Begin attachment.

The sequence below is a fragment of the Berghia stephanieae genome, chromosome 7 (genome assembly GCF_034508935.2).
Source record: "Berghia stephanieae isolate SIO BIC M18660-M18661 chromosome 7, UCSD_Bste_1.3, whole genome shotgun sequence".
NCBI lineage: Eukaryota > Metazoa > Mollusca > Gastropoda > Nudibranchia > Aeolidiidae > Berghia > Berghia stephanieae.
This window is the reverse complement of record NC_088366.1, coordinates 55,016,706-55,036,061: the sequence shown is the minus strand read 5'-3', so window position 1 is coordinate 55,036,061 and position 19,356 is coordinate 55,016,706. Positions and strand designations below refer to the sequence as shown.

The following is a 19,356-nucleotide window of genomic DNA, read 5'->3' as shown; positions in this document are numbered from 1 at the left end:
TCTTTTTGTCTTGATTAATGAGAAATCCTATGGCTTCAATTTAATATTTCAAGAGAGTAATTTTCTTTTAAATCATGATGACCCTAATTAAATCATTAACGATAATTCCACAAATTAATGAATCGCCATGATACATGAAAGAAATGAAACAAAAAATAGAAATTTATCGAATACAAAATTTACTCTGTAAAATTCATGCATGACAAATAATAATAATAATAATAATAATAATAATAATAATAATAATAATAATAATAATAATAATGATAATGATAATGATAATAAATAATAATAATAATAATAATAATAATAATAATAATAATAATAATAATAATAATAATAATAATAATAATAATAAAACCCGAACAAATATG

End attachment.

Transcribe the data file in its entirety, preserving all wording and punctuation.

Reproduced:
The sequence below is a fragment of the Berghia stephanieae genome, chromosome 7 (genome assembly GCF_034508935.2).
Source record: "Berghia stephanieae isolate SIO BIC M18660-M18661 chromosome 7, UCSD_Bste_1.3, whole genome shotgun sequence".
NCBI lineage: Eukaryota > Metazoa > Mollusca > Gastropoda > Nudibranchia > Aeolidiidae > Berghia > Berghia stephanieae.
This window is the reverse complement of record NC_088366.1, coordinates 55,016,706-55,036,061: the sequence shown is the minus strand read 5'-3', so window position 1 is coordinate 55,036,061 and position 19,356 is coordinate 55,016,706. Positions and strand designations below refer to the sequence as shown.

The following is a 19,356-nucleotide window of genomic DNA, read 5'->3' as shown; positions in this document are numbered from 1 at the left end:
TCTTTTTGTCTTGATTAATGAGAAATCCTATGGCTTCAATTTAATATTTCAAGAGAGTAATTTTCTTTTAAATCATGATGACCCTAATTAAATCATTAACGATAATTCCACAAATTAATGAATCGCCATGATACATGAAAGAAATGAAACAAAAAATAGAAATTTATCGAATACAAAATTTACTCTGTAAAATTCATGCATGACAAATAATAATAATAATAATAATAATAATAATAATAATAATAATAATAATAATAATAATAATGATAATGATAATGATAATAAATAATAATAATAATAATAATAATAATAATAATAATAATAATAATAATAATAATAATAATAATAATAATAATAAAACCCGAACAAATATG